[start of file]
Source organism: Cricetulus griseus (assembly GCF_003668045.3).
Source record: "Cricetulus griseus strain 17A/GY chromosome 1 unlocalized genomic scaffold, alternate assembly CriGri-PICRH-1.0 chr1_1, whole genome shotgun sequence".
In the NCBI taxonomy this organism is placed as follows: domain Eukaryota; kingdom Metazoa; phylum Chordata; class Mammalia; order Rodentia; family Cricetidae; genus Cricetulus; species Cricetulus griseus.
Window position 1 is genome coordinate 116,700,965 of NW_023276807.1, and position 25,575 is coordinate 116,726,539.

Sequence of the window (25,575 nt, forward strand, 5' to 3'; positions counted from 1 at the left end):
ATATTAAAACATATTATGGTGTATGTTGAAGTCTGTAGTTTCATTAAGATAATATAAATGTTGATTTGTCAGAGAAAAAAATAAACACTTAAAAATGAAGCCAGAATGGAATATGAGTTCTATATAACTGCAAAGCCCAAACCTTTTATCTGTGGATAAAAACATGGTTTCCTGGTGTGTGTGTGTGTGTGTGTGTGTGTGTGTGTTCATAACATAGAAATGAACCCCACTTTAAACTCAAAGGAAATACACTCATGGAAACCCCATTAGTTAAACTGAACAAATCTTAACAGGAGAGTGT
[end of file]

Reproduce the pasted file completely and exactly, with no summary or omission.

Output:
Source organism: Cricetulus griseus (assembly GCF_003668045.3).
Source record: "Cricetulus griseus strain 17A/GY chromosome 1 unlocalized genomic scaffold, alternate assembly CriGri-PICRH-1.0 chr1_1, whole genome shotgun sequence".
In the NCBI taxonomy this organism is placed as follows: domain Eukaryota; kingdom Metazoa; phylum Chordata; class Mammalia; order Rodentia; family Cricetidae; genus Cricetulus; species Cricetulus griseus.
Window position 1 is genome coordinate 116,700,965 of NW_023276807.1, and position 25,575 is coordinate 116,726,539.

Sequence of the window (25,575 nt, forward strand, 5' to 3'; positions counted from 1 at the left end):
ATATTAAAACATATTATGGTGTATGTTGAAGTCTGTAGTTTCATTAAGATAATATAAATGTTGATTTGTCAGAGAAAAAAATAAACACTTAAAAATGAAGCCAGAATGGAATATGAGTTCTATATAACTGCAAAGCCCAAACCTTTTATCTGTGGATAAAAACATGGTTTCCTGGTGTGTGTGTGTGTGTGTGTGTGTGTGTGTGTTCATAACATAGAAATGAACCCCACTTTAAACTCAAAGGAAATACACTCATGGAAACCCCATTAGTTAAACTGAACAAATCTTAACAGGAGAGTGT